Pediatric Cancer Data Commons: Federating and Democratizing Data for Childhood Cancer Research

Alejandro Plana, Brian Furner, Monica Palese, Nicole Dussault, Suzi Birz, Luca Graglia, Maura Kush, James Nicholson, Stefanie Hecker-Nolting, Nathalie Gaspar, Mareike Rasche, Gianni Bisogno, Dirk Reinhardt, C. Michel Zwaan, Ewa Koscielniak, A. Lindsay Frazier, Katherine Janeway, Douglas S Hawkins, E. Anders Kolb, Susan L. CohnAndrew D.J. Pearson, Samuel L. Volchenboum

Onderzoeksoutput: Bijdrage aan tijdschriftArtikelpeer review

17 Citaten (Scopus)


The international pediatric oncology community has a long history of research collaboration. In the United States, the 2019 launch of the Children's Cancer Data Initiative puts the focus on developing a rich and robust data ecosystem for pediatric oncology. In this spirit, we present here our experience in constructing the Pediatric Cancer Data Commons (PCDC) to highlight the significance of this effort in fighting pediatric cancer and improving outcomes and to provide essential information to those creating resources in other disease areas. The University of Chicago's PCDC team has worked with the international research community since 2015 to build data commons for children's cancers. We identified six critical features of successful data commons design and implementation: (1) establish the need for a data commons, (2) develop and deploy the technical infrastructure, (3) establish and implement governance, (4) make the data commons platform easy and intuitive for researchers, (5) socialize the data commons and create working knowledge and expertise in the research community, and (6) plan for longevity and sustainability. Data commons are critical to conducting research on large patient cohorts that will ultimately lead to improved outcomes for children with cancer. There is value in connecting high-quality clinical and phenotype data to external sources of data such as genomic, proteomics, and imaging data. Next steps for the PCDC include creating an informed and invested data-sharing culture, developing sustainable methods of data collection and sharing, standardizing genetic biomarker reporting, incorporating radiologic and molecular analysis data, and building models for electronic patient consent. The methods and processes described here can be extended to any clinical area and provide a blueprint for others wishing to develop similar resources.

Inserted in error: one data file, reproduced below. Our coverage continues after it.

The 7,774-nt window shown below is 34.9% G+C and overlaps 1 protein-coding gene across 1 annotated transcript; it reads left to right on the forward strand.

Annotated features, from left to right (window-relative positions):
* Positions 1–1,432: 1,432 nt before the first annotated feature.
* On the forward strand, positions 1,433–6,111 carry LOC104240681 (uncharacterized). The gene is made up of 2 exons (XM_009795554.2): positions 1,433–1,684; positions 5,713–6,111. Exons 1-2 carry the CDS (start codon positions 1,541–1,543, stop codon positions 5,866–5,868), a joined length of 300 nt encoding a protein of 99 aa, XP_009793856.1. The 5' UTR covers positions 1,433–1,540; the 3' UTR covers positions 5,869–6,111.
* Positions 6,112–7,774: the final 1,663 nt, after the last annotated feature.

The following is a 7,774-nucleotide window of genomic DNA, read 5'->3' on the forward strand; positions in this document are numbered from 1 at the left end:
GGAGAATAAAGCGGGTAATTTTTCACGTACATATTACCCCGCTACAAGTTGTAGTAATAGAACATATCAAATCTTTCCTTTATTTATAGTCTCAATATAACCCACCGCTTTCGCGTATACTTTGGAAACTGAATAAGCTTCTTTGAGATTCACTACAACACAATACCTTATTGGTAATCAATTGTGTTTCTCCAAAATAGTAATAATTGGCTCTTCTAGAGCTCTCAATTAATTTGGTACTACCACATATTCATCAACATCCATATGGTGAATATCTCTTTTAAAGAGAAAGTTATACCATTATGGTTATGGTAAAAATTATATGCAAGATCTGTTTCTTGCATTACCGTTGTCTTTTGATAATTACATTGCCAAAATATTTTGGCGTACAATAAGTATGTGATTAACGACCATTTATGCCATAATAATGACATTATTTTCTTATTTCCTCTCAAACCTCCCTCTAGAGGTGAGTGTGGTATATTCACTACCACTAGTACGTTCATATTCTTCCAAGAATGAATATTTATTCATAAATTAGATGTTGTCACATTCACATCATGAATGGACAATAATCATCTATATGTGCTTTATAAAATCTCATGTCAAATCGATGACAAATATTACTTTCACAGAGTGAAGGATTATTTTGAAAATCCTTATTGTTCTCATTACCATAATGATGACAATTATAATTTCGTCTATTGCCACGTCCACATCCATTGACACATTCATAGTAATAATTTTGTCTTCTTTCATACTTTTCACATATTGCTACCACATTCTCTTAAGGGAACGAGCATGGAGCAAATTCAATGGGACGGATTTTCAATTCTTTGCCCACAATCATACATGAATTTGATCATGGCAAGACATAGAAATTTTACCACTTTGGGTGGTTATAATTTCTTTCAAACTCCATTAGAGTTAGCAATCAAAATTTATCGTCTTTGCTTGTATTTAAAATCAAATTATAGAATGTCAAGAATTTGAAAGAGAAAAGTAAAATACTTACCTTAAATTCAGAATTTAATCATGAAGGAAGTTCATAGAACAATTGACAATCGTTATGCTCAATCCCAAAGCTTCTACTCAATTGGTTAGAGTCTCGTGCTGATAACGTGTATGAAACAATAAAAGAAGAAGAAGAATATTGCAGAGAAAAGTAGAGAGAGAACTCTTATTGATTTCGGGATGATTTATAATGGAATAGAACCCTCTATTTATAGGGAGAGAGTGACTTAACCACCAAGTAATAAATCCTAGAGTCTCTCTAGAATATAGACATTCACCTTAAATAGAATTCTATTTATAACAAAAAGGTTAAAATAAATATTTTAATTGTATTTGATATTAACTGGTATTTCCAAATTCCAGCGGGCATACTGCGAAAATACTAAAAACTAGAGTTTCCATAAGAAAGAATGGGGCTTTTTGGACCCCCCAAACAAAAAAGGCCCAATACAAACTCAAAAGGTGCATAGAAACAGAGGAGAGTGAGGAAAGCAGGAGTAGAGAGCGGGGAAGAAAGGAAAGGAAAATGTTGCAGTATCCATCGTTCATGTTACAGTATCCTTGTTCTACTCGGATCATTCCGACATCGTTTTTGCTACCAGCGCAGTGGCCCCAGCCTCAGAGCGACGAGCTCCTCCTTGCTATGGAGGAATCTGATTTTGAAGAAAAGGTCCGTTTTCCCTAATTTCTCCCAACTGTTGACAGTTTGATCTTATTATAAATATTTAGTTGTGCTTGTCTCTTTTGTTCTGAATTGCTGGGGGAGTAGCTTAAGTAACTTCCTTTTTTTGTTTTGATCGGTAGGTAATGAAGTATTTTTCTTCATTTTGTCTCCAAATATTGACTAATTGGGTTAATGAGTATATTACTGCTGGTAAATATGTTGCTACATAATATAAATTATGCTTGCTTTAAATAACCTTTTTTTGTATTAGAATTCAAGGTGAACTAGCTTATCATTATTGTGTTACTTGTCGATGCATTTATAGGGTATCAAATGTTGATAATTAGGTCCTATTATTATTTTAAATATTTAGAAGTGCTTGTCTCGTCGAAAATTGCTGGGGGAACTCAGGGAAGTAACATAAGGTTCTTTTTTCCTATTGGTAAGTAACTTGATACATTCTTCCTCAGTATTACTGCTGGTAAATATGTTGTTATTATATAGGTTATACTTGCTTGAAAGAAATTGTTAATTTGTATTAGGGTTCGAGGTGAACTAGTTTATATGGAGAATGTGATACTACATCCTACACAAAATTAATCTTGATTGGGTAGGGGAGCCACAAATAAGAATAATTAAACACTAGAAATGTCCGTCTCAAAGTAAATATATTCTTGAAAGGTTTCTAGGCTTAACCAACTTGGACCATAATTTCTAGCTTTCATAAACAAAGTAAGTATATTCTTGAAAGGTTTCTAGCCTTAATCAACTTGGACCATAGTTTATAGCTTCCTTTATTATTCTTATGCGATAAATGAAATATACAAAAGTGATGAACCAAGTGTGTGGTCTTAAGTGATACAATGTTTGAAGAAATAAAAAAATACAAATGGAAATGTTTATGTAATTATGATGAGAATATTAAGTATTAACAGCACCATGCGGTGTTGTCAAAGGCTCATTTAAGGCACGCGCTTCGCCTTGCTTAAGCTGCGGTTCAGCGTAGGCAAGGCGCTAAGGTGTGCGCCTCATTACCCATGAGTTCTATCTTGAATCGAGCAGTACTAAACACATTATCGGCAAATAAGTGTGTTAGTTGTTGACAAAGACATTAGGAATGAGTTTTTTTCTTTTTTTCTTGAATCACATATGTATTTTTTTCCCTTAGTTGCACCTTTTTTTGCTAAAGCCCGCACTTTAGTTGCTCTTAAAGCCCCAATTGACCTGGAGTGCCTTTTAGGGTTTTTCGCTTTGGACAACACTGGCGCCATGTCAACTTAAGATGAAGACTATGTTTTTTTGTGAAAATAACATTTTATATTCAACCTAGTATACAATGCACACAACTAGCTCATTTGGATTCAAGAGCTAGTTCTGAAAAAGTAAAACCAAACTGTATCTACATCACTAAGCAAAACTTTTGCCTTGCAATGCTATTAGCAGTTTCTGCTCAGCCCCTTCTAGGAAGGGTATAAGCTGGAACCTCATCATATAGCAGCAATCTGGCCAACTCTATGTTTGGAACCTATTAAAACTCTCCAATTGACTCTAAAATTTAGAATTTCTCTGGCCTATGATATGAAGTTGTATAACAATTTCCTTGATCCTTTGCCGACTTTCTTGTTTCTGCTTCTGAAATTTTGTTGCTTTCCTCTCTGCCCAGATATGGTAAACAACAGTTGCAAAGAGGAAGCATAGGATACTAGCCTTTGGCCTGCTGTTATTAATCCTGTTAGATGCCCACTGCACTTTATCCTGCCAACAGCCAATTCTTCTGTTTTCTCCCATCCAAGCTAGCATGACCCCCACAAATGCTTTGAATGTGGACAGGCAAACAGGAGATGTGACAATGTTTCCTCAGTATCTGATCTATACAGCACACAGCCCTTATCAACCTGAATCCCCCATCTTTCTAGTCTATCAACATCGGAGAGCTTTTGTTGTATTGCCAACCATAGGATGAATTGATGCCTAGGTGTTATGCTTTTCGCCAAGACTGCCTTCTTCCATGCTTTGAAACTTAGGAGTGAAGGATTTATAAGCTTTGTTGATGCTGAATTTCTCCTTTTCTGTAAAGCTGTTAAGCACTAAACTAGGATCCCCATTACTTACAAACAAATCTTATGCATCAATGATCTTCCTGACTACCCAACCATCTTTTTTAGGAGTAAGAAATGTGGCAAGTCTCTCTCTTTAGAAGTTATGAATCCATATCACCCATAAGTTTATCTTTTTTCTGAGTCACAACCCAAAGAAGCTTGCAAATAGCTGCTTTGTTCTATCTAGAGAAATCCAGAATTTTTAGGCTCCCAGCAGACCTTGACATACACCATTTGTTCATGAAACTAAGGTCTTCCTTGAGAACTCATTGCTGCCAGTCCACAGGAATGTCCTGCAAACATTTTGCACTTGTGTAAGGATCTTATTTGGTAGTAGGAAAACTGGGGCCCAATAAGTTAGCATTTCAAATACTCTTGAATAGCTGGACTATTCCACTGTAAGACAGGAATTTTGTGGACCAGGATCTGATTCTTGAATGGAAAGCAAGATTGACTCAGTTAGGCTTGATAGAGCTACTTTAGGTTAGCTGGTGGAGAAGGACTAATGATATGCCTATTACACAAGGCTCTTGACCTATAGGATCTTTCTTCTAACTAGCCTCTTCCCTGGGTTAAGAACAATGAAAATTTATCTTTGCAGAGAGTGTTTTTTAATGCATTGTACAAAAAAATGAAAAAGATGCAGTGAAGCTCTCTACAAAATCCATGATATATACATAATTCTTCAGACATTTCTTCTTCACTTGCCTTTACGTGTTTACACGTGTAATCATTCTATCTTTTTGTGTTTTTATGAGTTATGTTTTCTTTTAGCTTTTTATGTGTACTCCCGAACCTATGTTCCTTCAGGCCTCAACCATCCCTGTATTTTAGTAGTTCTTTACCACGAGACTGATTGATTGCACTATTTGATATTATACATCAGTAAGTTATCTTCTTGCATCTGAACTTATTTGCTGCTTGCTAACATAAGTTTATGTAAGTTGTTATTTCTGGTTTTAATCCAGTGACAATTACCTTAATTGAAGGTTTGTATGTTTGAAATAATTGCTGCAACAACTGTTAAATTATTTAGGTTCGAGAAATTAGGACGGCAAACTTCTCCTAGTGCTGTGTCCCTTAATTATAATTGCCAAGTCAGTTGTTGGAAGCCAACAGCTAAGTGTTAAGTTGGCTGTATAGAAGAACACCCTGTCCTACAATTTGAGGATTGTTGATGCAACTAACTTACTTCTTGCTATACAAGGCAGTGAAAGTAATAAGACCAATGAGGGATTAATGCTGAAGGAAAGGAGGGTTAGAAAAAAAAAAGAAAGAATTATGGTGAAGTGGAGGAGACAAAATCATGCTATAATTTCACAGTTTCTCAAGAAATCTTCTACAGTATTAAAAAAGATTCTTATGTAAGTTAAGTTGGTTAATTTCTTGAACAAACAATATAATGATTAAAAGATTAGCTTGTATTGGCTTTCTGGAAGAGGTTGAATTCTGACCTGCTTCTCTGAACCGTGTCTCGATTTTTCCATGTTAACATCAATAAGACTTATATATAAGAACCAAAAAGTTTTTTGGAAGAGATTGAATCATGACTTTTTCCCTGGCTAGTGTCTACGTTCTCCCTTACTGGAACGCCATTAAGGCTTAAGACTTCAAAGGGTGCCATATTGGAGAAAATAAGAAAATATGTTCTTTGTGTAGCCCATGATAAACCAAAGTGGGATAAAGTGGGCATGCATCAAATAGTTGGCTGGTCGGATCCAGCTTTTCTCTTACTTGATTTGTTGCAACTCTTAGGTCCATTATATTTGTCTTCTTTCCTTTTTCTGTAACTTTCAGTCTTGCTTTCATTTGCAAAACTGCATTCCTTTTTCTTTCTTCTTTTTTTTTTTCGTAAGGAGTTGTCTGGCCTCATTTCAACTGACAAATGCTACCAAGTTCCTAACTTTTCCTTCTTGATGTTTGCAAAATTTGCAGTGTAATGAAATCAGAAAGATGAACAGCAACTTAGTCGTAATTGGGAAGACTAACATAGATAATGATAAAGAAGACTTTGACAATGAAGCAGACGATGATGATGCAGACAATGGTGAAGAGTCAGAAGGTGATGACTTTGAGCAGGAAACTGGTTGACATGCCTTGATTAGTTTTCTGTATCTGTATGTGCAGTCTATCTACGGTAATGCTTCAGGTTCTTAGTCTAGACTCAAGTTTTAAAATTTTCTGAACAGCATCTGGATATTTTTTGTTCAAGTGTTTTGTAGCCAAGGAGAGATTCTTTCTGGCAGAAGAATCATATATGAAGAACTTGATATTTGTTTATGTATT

Originele taal-2Engels
Pagina's (van-tot)1034-1043
Aantal pagina's10
TijdschriftJCO clinical cancer informatics
StatusGepubliceerd - 1 sep. 2021


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